When it comes to education, many people believe that increased levels of per-pupil spending are positively correlated with higher overall student outcomes. Upon comparison of five various Ohio school districts, ranging from rural to city settings, It is clear that this belief is not always the case and just because a certain school district pays more per-pupil does not mean that the educational outcomes will necessarily be higher.
After taking data from miscellaneous aspects of each district, such as the number of state indicators and the performance index scores and impairing them to the instructional and total expenditures per-pupil, It is clear that while money does play a large part, there are other factors at work here.
When doing this comparison the number of state Indicators, which Is the number given out based on the percentage of students who received a proficient score on a state assessment, and the performance index score, which is the weighted average of each student’s academic achievements during the academic year, including tested and untested subjects, were extracted from the Ohio Department of Education’s 2010-2011 reports ND compared to the districts spending on each student in various ways.
What has been found by comparing this data is that while the higher achieving districts, such as Beachwood, did tend to spend quite a large amount of money per-pupil those districts that were essentially failing, such as Cleveland, also spent quite a large amount of money, so one cannot definitively say that spending more money automatically means a school district will increase its odds of obtaining higher educational outcomes.
The five school districts chosen were chosen based on the hype of district they were, with Beachwood being a more affluent suburban district, Cleveland being an Inner-city district, Black River and Wellington being more rural districts and Lyric being a more lower class suburban district. By looking at the number of state indicators it is clear that Beachwood, Black River and Wellington have Academic Achievement Compared to Expenditures for Various Ohio School Districts Name of District Number of State Indicators (Met) Performance Index Score Instructional Expenditures Pure Pupil Total School Expenditures Per Pupil Beachwood City 26 107. /120 $10,536 $19,645 Black River Local 24 100. 9/120 $5,067 $8,714 Cleveland Maple City 1 75. 7/120$8,397 $15,072 Lyric City 15 91. 4/120$5,730 $10,328 Wellington Exempted Village 2397. 1/120$5,709 $9,632 obtained a very sufficient score, even though all districts spent a different amount of money. Beachwood had the best scores overall and spent the most money out of all Twelve Locusts , out Wellington Ana Black Roller also Ana very Impressive scores out spent literally half the amount of Beachwood in every aspect.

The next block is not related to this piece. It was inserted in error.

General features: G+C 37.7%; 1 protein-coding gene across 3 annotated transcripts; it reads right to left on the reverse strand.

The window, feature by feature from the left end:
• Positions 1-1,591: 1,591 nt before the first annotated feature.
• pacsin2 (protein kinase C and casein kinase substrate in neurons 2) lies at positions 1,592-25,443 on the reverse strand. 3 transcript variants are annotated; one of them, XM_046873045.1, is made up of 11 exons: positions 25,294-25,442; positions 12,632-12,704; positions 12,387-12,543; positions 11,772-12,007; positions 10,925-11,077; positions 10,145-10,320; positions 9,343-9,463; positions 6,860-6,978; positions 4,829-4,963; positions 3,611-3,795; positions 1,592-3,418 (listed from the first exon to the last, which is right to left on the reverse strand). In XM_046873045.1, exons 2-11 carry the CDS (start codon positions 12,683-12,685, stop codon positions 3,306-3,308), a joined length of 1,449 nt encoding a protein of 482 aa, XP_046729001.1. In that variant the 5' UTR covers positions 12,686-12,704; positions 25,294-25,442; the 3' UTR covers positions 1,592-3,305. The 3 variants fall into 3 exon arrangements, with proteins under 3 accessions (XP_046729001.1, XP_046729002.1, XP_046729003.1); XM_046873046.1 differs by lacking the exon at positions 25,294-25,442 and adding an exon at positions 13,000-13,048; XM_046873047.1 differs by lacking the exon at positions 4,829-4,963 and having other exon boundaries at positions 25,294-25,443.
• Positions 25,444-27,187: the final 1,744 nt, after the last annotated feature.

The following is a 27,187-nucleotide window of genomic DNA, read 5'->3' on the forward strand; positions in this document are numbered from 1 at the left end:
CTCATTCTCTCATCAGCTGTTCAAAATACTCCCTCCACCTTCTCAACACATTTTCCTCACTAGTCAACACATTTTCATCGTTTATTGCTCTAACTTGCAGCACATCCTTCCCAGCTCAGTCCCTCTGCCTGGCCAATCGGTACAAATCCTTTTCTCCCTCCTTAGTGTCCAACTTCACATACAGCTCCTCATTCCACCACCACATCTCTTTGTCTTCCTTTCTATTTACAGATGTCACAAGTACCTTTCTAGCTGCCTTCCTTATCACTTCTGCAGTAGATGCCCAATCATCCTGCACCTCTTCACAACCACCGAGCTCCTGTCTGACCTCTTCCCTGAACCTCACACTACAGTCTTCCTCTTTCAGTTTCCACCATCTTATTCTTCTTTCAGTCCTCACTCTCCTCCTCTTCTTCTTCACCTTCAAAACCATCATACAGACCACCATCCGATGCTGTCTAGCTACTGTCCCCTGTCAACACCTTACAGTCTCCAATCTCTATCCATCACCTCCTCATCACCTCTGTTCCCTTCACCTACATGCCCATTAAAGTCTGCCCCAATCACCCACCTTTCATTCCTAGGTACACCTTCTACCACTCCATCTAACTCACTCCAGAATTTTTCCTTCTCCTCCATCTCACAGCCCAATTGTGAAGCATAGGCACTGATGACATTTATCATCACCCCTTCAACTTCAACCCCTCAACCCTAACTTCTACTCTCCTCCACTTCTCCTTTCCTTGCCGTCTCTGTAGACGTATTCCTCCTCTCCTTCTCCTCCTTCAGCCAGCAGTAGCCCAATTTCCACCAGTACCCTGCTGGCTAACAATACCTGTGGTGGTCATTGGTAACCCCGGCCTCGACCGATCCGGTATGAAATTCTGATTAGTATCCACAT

Lyric spent about the same amount of money as both Wellington and Black River, and received a similar reference score but had a much lower number of state indicators. In terms of Number of State Indicators, which is a score varying from O to 26 Mets, Beachwood was the highest with a perfect score of 26 Mets. Black River came in second with 24 Mets, Wellington came in third with 23 Mets and Lyric and Cleveland came in fourth and fifth with Lyric having 15 Mets and Cleveland having an extremely low score of only 1 Met.
These scores follow the same pattern when it comes to the Performance Index score, which is a score varying from O to 120, putting Beachwood once again in iris place with 107. 4, Black river in second with 100. 9, Wellington in third with 97. 1, Lyric in fourth with 91. 4 and Cleveland once again in last with the low score of only 75. 7. When you look at the table another pattern starts to arise when comparing the number of total school expenditures, which is made up of administrative, building operations, staff support, student support and industrial expenditures, to the performance index scores; the more money spent the higher the score.